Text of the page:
A mini-documentary series on former prime minister Dom Mintoff has been scrapped by the national broadcaster for fear of a backlash from Nationalist viewers.
The PBS board decided not to broadcast a four-part documentary series on the life of the Labour political icon after some of its members felt it would not sit well with viewers who are sensitive about the Mintoff years, Times of Malta has learnt.
The documentary, which was produced externally by private production company I Vision and was commissioned and funded by the Foundation for National Celebrations (FCN) and Arts Council Malta to mark 10 years since Mintoff’s death.
PBS sources said the documentary had been approved by an editorial review panel which found the production to offer a “balanced and well-researched” take on the life of the controversial political figure.
However, earlier this month, members of the PBS board raised concerns that including a documentary on such a prominent Labour figure in its upcoming programming schedule without counterbalancing it against a similar production on a Nationalist personality would not sit well with PN-leaning viewers.
“A decision was taken to hold off on running the documentary because we felt we would get a lot of negative feedback from certain people. It seems whatever we do, we get criticised one way or another,” a member of the board told Times of Malta.
Another PBS source described the decision as “ridiculous”.
“If a production is balanced and presents both sides of the life of the subject, then why not allow it to be shown and let people reach their own conclusions?” the source said.
A decision was taken to hold off on running the documentary because we felt we would get a lot of negative feedback from certain people. It seems whatever we do, we get criticised one way or another
The PN and PL have for years been at loggerheads over the content aired on PBS, with both parties often reporting cases of so-called imbalance to the Broadcasting Authority. But the members of the BA are composed of representatives of the PN and PL, rendering the process highly political.
Questions sent to PBS chairman Mark Sammut were not replied to by the time of going to print.
Alan Paul Mizzi, who produced the documentary, declined to comment when contacted, saying only that he had been informed that his production would not feature in the upcoming PBS winter schedule. He said he was not informed of the reason behind the decision.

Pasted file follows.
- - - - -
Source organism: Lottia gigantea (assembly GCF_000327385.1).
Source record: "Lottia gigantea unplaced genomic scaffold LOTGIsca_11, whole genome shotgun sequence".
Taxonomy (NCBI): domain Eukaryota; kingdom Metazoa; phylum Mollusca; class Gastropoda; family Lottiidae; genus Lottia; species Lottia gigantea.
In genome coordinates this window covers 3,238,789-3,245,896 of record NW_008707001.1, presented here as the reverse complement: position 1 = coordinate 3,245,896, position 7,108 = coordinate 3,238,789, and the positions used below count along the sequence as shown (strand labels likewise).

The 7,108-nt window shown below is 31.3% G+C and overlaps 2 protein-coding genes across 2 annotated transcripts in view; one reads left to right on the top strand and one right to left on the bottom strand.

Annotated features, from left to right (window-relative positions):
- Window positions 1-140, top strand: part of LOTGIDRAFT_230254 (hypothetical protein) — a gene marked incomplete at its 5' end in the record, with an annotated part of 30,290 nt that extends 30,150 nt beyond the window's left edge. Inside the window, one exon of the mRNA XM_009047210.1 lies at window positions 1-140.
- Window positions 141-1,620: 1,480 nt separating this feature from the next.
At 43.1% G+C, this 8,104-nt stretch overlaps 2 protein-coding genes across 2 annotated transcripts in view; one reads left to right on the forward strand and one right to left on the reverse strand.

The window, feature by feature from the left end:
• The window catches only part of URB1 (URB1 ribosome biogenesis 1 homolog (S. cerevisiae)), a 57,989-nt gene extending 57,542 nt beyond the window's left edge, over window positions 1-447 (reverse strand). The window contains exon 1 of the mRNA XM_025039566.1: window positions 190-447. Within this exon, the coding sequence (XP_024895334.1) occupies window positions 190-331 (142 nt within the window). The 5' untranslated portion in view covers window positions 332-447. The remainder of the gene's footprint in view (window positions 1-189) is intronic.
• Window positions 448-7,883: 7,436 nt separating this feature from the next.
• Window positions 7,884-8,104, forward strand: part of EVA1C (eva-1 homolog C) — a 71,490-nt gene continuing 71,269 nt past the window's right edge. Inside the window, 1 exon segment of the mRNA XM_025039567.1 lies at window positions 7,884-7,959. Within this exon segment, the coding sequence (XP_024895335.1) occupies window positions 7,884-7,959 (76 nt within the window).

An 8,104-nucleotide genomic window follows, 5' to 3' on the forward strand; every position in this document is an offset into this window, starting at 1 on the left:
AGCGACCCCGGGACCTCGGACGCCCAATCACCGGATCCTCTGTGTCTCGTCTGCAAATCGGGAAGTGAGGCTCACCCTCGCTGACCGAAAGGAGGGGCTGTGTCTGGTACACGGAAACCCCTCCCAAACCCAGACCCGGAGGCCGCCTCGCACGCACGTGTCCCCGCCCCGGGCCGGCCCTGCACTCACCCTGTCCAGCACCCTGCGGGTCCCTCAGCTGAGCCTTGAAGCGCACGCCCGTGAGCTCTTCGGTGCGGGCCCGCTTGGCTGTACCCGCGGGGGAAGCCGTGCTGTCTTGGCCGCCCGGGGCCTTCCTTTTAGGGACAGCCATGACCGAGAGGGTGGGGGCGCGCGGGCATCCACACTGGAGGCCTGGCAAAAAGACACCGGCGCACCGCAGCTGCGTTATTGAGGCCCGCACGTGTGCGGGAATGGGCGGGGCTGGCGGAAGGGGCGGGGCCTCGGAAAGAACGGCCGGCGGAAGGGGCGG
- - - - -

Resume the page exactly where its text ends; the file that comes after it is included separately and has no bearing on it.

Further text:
His production company has been involved in a number of documentaries aired on the national broadcaster on the lives of prominent Maltese figures, from former president Agatha Barbara, writer and academic Oliver Friggieri, publisher Mabel Strickland, and Malta’s first prime minister Joseph Howard.
Mizzi has also produced recurring programmes on PBS, including Ilsienna, a popular show on Maltese language and etymology, which has run for four consecutive years.
Liam Gauci who heads the FCN said he had not formally been informed of PBS’s decision and so had no comment to make at this time.
A firebrand politician and four-time prime minister, Mintoff is arguably the most controversial figure in Malta’s political history. He is both revered as a great social reformer by his acolytes and abhorred by his critics as an enabler of violence and grave political injustice.
This is not the first time that work covering the life of the former Labour leader has faced hurdles to make it to the public.
Last year, the author of a controversial Mintoff biography had said he had been asked to rewrite or censor sensitive passages about the former prime minister’s personal life but refused to do so.
Mark Montebello, a Dominican friar and historian, had been approached to edit out sections of the book and had even been asked to self-censor by a number of people.
Mintoff’s daughters Anne McKenna and Yana Mintoff both dissociated themselves from the book, which they insist is “riddled with inaccuracies, factual distortions, unsubstantiated allegations, hearsay and lies”.